The heartfelt word—

And then all the words

Get flung together, conjuring
Longing
Remembrance
Newness
Joy
Rage
Comfort
Unity
As we join together
In our quest to cherish
Each other’s poetry.
The chance to be together
In a world we’ve created
From dust and air
From history, imagination
And yes, from Words.
Writing poetry

Is like making soup—
We swish together
the basic ingredients
Then toss in a pinch of
The unknown-
Our wishes, hopes
Secrets and dreams.
And then, there it is
Like a miracle—
Words that have become a poem,
And that poem
Becomes part
Of something wonderful,

A world that is filled

With our heartfelt words

Because poetry

Is spilling out of everyone

Every day

Even on the days we forget to

Say it out loud.

 

2018 National Poetry Month Poster

Politics for the People Celebrates National Poetry Month

2018 National Poetry Month Poster

April is National Poetry Month and over the next week, we will be celebrating the role of political poetry in our lives.  Please send me your favorite political poem—and that might be a poem you have written—to be included in our celebration. [You can submit your selection to me at cathy.stewart5@gmail.com.]

Today, we’ll kick off with a poem by Pablo Neruda.  I love Neruda’s work and have since I read my first Neruda poem in high school.  Recently, a friend shared “Keeping Quiet/A callarse” with me, a beautiful contemplation that I had never read.

neruda

 

Keeping Quiet / A callarse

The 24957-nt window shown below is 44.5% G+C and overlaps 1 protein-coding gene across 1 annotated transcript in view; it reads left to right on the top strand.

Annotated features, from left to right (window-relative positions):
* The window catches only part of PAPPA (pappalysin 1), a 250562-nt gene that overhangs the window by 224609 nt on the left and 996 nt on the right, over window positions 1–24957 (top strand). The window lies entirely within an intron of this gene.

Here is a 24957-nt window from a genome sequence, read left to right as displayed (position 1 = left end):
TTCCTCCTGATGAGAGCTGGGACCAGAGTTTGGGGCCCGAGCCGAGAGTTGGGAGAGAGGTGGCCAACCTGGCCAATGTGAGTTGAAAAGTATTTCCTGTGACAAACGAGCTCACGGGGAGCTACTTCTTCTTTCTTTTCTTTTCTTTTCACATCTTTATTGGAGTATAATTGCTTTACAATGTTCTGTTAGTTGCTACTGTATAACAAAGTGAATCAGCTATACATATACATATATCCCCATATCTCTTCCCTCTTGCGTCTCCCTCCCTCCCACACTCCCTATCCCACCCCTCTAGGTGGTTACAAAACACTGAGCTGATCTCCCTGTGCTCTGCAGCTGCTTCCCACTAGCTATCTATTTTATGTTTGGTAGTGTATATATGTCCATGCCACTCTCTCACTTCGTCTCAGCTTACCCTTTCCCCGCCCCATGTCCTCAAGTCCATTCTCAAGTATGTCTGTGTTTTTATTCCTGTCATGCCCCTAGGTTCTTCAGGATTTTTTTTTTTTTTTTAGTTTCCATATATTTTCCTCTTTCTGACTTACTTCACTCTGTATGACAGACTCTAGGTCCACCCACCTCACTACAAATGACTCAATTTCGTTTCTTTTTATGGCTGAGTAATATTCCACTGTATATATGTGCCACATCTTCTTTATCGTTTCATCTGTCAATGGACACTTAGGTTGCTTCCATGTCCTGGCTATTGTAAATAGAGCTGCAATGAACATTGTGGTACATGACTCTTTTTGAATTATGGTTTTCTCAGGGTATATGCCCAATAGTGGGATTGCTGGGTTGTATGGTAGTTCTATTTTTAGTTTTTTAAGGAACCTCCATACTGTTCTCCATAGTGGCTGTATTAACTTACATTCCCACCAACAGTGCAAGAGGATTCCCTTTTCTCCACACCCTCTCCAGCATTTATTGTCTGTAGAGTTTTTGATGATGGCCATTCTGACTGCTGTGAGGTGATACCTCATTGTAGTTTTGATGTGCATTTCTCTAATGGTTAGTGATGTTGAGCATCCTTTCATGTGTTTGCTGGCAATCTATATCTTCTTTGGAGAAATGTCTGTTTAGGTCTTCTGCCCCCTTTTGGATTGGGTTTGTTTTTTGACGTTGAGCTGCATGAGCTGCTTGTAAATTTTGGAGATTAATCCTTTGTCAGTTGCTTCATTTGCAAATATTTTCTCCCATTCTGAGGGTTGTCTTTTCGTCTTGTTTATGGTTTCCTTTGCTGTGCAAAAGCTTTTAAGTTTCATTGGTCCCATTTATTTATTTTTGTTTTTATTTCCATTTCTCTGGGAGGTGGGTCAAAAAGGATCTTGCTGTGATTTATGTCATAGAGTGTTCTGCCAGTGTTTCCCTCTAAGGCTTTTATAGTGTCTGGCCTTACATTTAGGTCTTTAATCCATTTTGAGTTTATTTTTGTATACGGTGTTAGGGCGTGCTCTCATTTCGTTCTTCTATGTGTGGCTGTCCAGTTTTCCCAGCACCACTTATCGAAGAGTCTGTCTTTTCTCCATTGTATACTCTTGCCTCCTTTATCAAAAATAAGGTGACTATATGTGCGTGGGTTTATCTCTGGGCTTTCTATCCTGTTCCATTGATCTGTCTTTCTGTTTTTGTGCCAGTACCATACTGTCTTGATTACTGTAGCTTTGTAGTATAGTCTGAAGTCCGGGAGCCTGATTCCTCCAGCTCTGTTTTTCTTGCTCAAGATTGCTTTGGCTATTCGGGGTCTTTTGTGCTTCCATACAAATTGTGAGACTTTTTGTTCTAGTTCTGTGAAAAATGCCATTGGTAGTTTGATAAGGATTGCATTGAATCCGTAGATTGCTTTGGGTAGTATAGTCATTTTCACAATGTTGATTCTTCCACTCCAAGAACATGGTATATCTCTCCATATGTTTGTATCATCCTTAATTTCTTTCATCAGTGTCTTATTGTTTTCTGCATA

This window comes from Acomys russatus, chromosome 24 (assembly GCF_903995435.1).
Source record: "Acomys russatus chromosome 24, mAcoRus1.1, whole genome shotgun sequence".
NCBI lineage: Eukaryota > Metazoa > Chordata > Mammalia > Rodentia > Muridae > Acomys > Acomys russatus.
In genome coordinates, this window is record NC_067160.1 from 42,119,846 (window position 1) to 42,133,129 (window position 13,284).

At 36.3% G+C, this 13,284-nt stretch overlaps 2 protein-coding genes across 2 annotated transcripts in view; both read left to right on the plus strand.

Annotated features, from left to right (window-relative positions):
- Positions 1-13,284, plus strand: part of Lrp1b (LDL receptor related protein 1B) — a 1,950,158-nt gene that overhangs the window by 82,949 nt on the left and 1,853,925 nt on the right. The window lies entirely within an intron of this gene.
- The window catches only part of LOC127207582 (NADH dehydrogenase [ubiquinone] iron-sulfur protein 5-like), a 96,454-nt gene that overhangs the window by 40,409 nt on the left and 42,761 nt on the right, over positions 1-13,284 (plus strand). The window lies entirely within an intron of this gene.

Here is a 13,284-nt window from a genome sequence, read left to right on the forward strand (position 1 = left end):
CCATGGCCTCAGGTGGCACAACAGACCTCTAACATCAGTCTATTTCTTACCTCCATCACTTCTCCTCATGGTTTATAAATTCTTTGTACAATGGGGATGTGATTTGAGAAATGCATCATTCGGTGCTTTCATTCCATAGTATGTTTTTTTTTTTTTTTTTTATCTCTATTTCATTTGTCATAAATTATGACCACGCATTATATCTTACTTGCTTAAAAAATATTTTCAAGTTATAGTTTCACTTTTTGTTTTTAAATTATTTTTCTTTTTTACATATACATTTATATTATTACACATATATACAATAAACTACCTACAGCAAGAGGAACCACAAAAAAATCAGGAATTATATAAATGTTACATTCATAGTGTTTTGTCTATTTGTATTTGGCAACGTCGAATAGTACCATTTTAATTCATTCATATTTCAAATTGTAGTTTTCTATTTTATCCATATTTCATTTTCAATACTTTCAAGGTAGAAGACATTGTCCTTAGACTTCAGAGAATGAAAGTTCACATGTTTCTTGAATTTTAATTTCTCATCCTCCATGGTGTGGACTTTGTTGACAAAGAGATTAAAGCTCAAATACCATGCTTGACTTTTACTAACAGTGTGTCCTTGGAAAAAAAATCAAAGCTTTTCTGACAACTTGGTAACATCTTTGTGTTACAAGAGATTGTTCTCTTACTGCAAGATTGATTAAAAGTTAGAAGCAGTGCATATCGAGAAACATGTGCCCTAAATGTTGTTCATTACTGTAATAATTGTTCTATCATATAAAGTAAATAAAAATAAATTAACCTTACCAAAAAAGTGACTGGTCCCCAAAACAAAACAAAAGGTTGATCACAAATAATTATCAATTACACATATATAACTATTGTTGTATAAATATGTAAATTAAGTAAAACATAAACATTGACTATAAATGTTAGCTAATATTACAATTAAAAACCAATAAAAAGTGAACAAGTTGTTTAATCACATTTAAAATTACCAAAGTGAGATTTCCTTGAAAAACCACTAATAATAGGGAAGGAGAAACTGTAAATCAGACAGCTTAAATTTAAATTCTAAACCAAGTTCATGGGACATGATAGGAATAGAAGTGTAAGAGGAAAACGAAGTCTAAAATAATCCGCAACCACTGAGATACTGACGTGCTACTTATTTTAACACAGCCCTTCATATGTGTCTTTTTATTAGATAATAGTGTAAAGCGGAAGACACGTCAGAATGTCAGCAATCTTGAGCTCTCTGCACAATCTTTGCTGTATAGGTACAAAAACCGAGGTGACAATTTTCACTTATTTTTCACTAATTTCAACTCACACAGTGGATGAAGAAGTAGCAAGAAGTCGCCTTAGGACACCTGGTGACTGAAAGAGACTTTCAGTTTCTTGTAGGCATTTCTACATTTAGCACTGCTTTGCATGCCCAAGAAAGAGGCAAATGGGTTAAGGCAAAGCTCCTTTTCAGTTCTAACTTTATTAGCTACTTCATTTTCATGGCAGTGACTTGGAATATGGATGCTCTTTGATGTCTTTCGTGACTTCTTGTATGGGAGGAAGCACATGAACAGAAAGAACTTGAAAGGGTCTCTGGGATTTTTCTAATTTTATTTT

Now we will all count to twelve
and we will all keep still.

This one time upon the earth,
let’s not speak any language,
let’s stop for one second,
and not move our arms so much.

It would be a delicious moment,
without hurry, without locomotives,
all of us would be together
in a sudden uneasiness.

The fisherman in the cold sea
would do no harm to the whales
and the peasant gathering salt
would look at his torn hands.

Those who prepare green wars,
wars of gas, wars of fire,
victories without survivors,
would put on clean clothing
and would walk alongside their brothers
in the shade, without doing a thing.

What I want shouldn’t be confused
with final inactivity:
life alone is what matters,
I want nothing to do with death.

If we weren’t unanimous
about keeping our lives so much in motion,
if we could perhaps do nothing for once,
perhaps a great silence would interrupt this sadness,
this never understanding ourselves
and threatening ourselves with death,
perhaps the earth is teaching us
when everything seems to be dead
and everything is alive.

Now I will count to twelve
and you keep quiet and I’ll go.

-By Pablo Neruda

-from Full Woman, Fleshy Apple, Hot Moon
-English translation by Stephen Mitchell

 

Reminder:

Secrets of Mary Bowser Bk Cover

The Secrets of Mary Bowser is our new Politics for the People Book Club selection.  Hope you will pick up your copy of the book today. 

We will be talking with author Lois Leveen on Sunday, June 3rd at 7 pm EST.